03. September 2009 · Comments Off on A Sunday Morning – September 3rd · Categories: European Disunion, General, History, War

(this is a reprise of a post from five years ago, slightly re-worked, but still relevant, especially since probably no one but me could find it in the archives!)

A Sunday September morning, on one of those mild and gorgeous fall days, when the leaves are just starting to turn, but the last of the summer flowers still linger, and the days are warm, yet everyone grabs hold of those last few golden days, knowing how short they are of duration under the coming Doom of winter.

And there is another Doom besides the changing of the seasons on this morning, a Doom that has been building inescapable by treaty obligation for the last two days, clear to the politically savvy for the last two weeks— since the two old political opposites-and-enemies inexplicably signed an alliance— deferred by a humiliating stand-down and betrayal of the trusting two years since, a doom apparent to the far-sighted for nearly a decade. The armies are marching, the jackals bidden to follow after the conqueror, a country betrayed and dismembered, the crack cavalry troops of an army rated as superior to the American Army as it existed then charging against tanks, their ancient and historic cities reduced to rubble – and by obligation and treaty, the Allies are brought to face a brutal reality. That after two decades of peace, after four years of war that countenanced the slaughter of a significant portion of a generation, that left small towns across Europe and Great Britain decimated and plastered with sad memorials carved with endless lists of names, acres of crosses and desolation, sacrifice and grief, for which no one could afterwards give a really good reason, a decade of pledging Never Again – war is come upon them, however much they would wish and hope and pray otherwise. Reservists had been called to active duty, children had been evacuated en mass from the crowded city center, and Neville Chamberlain, who had been given a choice between war and dishonor, chosen dishonor and now had to go before the nation on radio and announce the coming of war:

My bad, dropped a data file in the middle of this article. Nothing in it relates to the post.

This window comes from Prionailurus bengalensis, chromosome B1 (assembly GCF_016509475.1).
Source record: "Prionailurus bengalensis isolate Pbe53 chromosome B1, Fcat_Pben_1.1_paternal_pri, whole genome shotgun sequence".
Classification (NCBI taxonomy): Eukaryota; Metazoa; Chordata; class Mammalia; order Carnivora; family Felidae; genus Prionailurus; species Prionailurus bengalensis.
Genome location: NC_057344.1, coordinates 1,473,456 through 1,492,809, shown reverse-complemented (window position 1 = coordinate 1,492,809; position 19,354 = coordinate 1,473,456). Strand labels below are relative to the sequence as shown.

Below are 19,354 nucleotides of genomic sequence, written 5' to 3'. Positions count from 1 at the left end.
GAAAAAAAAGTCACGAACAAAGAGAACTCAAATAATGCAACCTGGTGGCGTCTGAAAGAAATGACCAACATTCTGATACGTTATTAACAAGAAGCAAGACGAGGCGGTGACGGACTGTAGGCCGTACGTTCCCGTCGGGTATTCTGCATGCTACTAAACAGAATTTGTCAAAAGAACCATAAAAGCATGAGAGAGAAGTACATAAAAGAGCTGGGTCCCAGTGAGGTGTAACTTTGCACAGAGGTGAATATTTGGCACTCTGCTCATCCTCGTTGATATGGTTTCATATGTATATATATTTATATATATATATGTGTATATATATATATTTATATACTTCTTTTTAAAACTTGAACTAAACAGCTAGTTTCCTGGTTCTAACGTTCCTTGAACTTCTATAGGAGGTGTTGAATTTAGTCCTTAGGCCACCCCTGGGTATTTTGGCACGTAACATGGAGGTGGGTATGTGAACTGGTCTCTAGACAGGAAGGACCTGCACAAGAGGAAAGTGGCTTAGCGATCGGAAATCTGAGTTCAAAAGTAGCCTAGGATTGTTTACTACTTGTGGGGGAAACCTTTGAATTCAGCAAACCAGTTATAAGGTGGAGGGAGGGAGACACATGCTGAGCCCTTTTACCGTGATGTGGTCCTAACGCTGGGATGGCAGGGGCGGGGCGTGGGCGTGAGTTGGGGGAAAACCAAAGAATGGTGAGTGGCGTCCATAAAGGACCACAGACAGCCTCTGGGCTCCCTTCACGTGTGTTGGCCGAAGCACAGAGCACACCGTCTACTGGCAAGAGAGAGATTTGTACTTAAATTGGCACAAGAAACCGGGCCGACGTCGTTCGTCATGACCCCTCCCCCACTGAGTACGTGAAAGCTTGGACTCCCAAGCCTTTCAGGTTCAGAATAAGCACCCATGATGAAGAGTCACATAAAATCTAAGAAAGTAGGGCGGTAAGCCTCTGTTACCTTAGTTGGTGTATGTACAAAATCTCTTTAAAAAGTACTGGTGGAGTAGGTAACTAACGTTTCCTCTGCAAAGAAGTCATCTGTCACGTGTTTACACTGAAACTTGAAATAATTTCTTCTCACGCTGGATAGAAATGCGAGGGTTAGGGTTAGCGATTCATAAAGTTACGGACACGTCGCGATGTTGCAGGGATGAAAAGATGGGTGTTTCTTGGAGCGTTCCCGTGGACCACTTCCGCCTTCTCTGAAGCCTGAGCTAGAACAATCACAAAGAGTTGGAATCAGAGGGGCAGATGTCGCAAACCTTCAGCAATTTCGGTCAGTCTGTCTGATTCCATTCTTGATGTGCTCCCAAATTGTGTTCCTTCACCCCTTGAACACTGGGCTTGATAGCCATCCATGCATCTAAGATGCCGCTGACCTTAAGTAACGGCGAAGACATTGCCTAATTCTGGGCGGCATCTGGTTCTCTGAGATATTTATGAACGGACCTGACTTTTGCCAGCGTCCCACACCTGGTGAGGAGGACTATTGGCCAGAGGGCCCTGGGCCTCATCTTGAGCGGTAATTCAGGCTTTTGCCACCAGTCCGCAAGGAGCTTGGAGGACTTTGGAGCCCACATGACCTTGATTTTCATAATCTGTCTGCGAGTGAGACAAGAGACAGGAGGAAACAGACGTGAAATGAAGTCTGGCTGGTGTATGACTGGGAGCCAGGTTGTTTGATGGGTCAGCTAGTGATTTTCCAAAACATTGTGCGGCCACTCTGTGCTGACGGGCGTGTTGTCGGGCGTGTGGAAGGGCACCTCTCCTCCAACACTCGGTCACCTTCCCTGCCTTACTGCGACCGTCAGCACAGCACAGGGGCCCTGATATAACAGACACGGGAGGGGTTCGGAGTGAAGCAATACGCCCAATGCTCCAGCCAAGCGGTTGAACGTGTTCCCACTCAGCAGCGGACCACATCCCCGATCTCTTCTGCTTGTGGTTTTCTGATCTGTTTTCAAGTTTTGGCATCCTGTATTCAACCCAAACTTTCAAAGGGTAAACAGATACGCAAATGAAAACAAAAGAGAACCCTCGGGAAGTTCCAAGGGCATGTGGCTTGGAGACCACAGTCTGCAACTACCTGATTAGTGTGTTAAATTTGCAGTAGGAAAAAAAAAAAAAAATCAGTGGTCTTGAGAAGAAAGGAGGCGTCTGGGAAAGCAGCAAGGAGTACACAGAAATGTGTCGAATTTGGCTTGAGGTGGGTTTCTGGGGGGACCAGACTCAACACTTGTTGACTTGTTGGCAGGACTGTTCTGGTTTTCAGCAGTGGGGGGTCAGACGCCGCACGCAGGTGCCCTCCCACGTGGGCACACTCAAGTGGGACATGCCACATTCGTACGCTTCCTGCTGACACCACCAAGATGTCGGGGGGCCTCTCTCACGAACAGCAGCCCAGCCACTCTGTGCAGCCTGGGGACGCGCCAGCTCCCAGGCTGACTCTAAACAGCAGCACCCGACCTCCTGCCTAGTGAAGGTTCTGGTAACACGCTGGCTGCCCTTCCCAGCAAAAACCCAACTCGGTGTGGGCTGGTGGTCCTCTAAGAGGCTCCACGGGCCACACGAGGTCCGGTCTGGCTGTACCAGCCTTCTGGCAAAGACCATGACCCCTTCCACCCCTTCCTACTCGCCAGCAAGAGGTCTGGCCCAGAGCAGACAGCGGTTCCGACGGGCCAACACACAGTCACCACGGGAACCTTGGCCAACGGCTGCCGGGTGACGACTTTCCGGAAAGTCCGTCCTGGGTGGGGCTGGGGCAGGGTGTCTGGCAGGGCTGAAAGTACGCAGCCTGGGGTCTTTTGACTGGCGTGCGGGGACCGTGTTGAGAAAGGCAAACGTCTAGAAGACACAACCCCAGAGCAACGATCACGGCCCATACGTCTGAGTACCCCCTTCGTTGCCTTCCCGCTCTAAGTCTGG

“I am speaking to you from the Cabinet Room at 10 Downing Street. This morning the British Ambassador in Berlin handed the German Government an official note stating that unless we heard from them by eleven o’clock, that they were prepared at once to withdraw their troops from Poland, a state of war would exist between us. I have to tell you now that no such undertaking has been received, and consequently this county is at war with Germany. You can imagine what a bitter blow it is to me that all my long struggle to win peace has failed. Yet I cannot believe that there is anything more or anything different that I could have done and that would have been more successful…. We and France are to-day, in fullfrnlment of our obligations, going to the aid of Poland, so bravely resisting this wicked and unprovoked attack on her people. We have a clear conscience, we have done all that any country could do to establish peace. The situation in which no word given by Germany’s ruler could be trusted and no people or country could feel safe has become intolerable. Now we have resolved to finish it, I know you will all play your part with calmness and courage…